Facing backlash, Lamont defends decision to drop climate effort from 2022 agenda

Photo of John Moritz
Gov. Ned Lamont

Gov. Ned Lamont

Jessica Hill / Associated Press

WINDSOR — Gov. Ned Lamont sought to reaffirm his environmental bona fides on Wednesday by championing his administration’s efforts to train workers for clean energy careers, while deflecting criticism from environmentalists angered by his decision to abandon efforts to join a regional climate change initiative in 2022.

Speaking at a workforce training center in Windsor that specializes in placing graduates in jobs installing insulation, sealing gaps in windows and doors and making homes more energy efficient, Lamont said the state would look to leverage a massive investment on federal dollars from the recently passed $1 trillion infrastructure bill toward such green initiatives.

Those investments, however, are unlikely to be matched with new funds from a multistate cap-and-trade program on vehicle emissions, the Transportation and Climate Initiative, which Lamont effectively declared dead earlier this week.

“Look, we’re getting a lot of money for resiliency, we’re getting a lot of environmental money, we have to put up our share of it,” Lamont said Wednesday. “TCI was one way that the state could put up its share, my hunch is it won't be this year.”

The governor’s backing away from the TCI prompted a flurry of criticism from environmental advocates, who accused the governor of bowing to critics of the program — and their incessant depiction of the TCI as a gas tax increase — ahead of an election year.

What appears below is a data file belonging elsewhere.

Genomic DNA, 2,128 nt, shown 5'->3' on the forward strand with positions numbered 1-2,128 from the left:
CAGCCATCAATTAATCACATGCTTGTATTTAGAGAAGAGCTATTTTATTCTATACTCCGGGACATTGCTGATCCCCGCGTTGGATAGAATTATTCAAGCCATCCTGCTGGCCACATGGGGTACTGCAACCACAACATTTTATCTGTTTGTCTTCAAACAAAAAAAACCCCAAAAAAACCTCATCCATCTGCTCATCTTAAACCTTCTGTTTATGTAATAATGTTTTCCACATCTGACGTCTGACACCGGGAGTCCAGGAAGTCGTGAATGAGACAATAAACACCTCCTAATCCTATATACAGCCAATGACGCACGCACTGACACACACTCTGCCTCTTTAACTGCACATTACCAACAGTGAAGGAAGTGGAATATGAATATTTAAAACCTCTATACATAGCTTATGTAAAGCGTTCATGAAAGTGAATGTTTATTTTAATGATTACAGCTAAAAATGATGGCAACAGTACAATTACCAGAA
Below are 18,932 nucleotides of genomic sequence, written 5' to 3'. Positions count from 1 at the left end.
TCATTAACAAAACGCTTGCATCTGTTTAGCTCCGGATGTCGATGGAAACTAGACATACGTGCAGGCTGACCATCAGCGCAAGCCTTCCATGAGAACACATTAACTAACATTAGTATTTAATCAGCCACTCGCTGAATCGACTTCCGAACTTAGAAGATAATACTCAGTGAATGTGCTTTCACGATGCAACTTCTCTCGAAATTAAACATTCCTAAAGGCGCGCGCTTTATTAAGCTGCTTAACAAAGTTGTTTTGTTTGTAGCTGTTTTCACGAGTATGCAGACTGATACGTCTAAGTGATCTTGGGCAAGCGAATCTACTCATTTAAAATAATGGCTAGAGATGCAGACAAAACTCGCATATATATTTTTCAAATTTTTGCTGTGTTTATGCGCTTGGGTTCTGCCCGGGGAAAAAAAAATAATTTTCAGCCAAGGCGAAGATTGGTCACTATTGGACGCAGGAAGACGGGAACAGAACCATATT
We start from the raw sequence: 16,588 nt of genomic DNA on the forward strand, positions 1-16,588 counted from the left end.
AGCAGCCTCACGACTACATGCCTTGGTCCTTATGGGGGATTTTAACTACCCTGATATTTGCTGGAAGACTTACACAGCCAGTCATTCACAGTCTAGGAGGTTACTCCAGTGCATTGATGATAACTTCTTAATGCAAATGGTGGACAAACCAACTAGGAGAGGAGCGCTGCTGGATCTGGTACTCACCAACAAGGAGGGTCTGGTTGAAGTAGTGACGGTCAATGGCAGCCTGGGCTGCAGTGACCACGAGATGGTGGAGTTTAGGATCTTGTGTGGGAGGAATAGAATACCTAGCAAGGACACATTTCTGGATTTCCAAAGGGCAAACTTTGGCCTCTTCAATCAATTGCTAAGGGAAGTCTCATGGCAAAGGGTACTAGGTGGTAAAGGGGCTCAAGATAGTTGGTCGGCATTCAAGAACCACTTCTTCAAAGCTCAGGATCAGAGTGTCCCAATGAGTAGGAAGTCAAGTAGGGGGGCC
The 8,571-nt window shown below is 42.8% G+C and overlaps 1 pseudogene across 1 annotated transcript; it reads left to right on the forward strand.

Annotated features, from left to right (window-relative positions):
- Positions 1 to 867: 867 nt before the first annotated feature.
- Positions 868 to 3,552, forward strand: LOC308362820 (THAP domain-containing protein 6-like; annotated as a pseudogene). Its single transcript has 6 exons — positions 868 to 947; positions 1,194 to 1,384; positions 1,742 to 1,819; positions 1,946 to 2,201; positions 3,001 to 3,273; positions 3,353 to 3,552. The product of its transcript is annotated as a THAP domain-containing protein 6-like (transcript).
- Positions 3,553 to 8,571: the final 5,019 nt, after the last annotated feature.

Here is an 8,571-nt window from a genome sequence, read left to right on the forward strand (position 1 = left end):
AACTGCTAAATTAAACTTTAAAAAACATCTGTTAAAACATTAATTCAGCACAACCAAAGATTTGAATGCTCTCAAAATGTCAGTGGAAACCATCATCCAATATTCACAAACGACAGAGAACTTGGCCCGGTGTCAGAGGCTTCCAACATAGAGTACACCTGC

Save the Sound swiftly reacted to Lamont’s announcement Tuesday that he would not continue to push for the TCI. In a statement, the group cast the move as “politically convenient,” and a “abandonment of his top climate priority.”

The Acadia Center, another conservation group, was similarly blunt in its criticism, releasing a statement titled “Governor Lamont Strikes Out On Climate.”

Both groups pointed to a report released earlier this year by the Department of Energy and Environmental Protection, which found that the state is not on track to meet its own goals for reducing carbon emissions. Vehicle emissions “remained stubbornly high,” the report concluded, despite falling emissions from power plants and industrial sources.

“There’s no choice, somebody’s got to do something and it’s got to happen soon and it’s got to be big,” said Lori Brown, director of the Connecticut League of Conservation Voters and one of the chief lobbyists for the TCI.

“And if you are looking at going into an election year and you’re afraid that doing anything that might get you some bad media or bad coverage or anger from constituents, think about all the constituents that are going to be furious at a do-nothing leadership or do-nothing Legislature or administration on climate,” Brown said.

DEEP Commissioner Katie Dykes, the administration’s strong advocate for joining the TCI, acknowledged Wednesday that the state was behind on meeting its emission targets, though she vowed to utilize funding from the federal infrastructure bill to make investments in meeting those goals and funding other projects that would have benefited from the TCI.